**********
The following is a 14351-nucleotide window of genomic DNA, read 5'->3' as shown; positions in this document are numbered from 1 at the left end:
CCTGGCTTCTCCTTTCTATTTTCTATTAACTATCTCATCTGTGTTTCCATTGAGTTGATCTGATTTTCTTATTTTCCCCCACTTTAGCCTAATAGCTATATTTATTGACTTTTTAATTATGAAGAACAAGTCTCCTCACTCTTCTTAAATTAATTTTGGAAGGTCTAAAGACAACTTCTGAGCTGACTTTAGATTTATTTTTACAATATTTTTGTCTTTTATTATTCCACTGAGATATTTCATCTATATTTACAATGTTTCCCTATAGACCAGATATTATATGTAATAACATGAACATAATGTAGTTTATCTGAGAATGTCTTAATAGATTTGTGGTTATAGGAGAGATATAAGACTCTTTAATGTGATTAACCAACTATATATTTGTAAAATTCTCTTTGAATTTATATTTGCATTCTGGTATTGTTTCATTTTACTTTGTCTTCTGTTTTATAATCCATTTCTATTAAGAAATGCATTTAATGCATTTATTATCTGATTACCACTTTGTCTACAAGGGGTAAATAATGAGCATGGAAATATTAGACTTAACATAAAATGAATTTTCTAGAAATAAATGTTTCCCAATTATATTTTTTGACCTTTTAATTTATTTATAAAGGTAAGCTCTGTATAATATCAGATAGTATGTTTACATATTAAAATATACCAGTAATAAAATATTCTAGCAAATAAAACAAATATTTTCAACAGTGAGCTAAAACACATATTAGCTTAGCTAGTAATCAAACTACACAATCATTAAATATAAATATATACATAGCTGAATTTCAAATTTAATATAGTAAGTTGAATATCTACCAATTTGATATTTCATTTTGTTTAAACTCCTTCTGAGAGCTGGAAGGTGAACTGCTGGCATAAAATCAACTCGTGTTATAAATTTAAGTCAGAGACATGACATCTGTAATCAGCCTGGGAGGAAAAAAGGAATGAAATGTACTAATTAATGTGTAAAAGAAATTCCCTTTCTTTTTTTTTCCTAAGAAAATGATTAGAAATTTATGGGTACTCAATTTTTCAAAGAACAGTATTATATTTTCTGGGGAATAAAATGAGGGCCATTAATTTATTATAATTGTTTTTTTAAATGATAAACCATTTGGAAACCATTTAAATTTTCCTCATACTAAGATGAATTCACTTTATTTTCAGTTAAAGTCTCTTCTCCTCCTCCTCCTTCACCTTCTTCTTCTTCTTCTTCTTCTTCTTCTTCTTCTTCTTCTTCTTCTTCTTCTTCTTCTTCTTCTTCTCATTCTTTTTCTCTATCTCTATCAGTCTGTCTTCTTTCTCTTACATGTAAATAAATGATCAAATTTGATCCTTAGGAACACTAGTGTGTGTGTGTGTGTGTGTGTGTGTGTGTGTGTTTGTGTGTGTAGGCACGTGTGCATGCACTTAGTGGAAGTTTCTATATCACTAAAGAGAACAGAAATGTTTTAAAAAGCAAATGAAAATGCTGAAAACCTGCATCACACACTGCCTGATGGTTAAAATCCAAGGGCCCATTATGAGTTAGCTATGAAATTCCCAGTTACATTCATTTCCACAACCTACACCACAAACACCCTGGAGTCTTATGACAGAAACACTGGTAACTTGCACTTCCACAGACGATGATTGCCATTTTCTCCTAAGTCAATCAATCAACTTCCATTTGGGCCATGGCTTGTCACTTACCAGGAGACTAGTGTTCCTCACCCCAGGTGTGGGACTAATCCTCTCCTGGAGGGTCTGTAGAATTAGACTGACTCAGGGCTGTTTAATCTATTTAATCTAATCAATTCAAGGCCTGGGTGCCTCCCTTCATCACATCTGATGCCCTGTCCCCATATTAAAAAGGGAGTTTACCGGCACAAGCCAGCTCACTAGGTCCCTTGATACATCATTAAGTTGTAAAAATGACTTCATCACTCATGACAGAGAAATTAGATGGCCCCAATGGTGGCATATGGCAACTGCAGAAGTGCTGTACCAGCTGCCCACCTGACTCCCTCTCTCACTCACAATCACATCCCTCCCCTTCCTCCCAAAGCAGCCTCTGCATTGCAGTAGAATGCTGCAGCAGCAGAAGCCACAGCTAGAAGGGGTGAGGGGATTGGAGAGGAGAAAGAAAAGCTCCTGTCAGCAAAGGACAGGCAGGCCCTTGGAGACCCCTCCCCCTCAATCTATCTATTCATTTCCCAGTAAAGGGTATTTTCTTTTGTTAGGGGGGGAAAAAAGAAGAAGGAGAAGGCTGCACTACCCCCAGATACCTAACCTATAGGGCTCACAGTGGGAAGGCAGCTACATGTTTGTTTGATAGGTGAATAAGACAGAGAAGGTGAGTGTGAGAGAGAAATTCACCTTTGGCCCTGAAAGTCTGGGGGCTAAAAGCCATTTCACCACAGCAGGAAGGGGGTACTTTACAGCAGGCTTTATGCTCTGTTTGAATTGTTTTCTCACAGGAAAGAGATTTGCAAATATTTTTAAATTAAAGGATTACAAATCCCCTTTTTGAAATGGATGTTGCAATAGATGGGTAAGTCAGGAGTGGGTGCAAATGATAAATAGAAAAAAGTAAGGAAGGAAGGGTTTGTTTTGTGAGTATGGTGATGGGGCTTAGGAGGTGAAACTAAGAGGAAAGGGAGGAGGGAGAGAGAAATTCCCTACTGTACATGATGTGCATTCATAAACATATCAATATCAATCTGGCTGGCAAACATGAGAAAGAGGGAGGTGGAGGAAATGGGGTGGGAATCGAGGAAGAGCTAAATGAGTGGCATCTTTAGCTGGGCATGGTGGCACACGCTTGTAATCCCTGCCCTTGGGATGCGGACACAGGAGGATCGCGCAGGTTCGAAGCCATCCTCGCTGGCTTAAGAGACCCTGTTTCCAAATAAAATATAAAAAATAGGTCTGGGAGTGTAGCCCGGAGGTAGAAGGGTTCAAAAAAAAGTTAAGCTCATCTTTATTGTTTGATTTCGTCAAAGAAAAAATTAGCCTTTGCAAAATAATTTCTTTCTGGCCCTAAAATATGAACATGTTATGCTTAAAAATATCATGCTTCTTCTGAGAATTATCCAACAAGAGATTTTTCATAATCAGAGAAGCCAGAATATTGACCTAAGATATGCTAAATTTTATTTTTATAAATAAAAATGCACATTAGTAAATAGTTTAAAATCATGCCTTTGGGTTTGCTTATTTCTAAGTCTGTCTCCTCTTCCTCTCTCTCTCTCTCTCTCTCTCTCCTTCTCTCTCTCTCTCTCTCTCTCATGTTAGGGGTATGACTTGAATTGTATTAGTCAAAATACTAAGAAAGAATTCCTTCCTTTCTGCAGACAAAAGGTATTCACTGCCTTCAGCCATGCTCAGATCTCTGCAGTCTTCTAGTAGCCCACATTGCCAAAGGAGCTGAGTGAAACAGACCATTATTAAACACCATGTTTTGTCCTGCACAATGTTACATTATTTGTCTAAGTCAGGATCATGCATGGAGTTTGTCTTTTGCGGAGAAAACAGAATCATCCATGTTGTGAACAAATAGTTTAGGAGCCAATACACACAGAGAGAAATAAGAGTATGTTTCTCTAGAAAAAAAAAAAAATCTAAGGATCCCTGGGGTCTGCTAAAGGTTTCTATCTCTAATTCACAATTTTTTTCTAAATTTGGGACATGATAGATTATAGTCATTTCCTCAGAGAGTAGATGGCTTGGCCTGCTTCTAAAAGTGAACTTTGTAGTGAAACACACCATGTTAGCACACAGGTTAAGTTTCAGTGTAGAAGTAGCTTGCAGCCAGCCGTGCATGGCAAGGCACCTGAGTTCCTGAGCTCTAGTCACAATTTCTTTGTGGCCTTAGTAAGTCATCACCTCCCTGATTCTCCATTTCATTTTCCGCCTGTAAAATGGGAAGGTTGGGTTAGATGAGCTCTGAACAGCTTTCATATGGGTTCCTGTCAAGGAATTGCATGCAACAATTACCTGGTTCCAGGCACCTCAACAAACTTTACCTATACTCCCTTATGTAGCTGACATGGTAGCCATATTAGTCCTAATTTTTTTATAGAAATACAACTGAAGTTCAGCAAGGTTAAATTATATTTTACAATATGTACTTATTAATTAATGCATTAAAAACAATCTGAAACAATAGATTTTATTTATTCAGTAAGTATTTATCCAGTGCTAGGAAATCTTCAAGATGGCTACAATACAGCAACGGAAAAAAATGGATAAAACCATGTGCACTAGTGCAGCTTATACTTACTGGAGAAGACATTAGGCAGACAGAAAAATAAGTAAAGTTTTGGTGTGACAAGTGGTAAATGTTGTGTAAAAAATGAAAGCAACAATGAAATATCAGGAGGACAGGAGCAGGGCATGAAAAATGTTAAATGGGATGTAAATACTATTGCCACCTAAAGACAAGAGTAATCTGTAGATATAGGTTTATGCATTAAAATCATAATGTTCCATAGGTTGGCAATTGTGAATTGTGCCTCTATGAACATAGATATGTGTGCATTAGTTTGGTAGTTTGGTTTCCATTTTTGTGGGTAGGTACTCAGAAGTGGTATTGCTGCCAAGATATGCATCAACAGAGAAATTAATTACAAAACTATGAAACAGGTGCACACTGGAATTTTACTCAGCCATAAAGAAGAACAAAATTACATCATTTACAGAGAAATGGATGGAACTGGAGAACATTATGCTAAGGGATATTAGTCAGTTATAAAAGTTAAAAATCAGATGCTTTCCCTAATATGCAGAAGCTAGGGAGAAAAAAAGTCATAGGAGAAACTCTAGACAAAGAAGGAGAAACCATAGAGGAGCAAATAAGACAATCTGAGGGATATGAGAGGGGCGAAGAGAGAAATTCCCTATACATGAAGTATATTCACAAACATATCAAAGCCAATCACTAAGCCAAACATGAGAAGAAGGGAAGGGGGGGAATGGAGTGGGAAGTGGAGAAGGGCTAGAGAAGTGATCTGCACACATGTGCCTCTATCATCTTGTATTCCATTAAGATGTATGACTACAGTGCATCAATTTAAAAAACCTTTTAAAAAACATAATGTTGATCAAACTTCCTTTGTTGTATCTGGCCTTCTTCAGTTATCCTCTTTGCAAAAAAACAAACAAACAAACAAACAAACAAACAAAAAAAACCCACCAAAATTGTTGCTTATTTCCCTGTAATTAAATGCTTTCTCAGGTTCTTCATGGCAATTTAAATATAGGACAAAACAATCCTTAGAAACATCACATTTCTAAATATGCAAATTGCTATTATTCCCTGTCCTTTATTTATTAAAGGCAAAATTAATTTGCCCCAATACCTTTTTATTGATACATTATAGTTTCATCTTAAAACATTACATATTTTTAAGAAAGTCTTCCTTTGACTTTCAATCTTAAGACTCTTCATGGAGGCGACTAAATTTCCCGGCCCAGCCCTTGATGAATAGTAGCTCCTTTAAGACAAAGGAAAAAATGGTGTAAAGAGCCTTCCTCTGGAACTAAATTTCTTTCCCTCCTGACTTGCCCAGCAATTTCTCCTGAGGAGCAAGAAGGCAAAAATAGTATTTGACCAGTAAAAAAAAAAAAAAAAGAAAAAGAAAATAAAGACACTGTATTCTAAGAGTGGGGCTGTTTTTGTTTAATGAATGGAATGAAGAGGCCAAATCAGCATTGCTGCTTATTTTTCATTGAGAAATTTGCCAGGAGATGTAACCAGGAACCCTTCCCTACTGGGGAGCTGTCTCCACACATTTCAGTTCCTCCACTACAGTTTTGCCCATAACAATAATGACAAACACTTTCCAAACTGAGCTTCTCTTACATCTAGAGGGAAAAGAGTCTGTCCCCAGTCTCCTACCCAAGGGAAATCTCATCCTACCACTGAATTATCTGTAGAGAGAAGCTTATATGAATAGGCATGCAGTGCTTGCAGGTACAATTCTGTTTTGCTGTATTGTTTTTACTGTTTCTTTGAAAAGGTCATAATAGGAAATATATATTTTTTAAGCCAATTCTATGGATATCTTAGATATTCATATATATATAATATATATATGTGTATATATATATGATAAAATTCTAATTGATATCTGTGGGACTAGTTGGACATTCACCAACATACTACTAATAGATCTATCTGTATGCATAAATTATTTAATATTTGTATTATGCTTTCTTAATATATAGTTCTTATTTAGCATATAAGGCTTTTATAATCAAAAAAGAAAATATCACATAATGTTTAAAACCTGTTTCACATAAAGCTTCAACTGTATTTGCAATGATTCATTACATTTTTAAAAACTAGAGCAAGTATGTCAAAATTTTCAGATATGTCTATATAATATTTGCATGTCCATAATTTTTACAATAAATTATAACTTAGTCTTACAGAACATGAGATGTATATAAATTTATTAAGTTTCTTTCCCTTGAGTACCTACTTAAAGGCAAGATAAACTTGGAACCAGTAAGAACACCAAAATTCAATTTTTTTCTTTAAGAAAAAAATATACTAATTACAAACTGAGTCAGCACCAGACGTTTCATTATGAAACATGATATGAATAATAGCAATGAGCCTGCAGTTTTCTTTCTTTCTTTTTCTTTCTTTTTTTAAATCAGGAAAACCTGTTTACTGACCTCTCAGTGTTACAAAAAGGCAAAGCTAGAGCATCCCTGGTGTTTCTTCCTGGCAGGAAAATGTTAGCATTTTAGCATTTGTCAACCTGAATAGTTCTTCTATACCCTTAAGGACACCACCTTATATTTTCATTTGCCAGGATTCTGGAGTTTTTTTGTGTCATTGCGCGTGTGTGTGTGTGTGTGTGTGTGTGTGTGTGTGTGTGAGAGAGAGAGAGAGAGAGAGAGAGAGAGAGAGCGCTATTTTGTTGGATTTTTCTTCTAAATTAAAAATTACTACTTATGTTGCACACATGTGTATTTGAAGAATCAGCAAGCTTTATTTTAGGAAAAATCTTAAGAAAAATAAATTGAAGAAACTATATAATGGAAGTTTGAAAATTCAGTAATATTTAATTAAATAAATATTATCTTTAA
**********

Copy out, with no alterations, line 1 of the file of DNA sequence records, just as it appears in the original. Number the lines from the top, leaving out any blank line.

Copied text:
The following is a 14351-nucleotide window of genomic DNA, read 5'->3' as shown; positions in this document are numbered from 1 at the left end: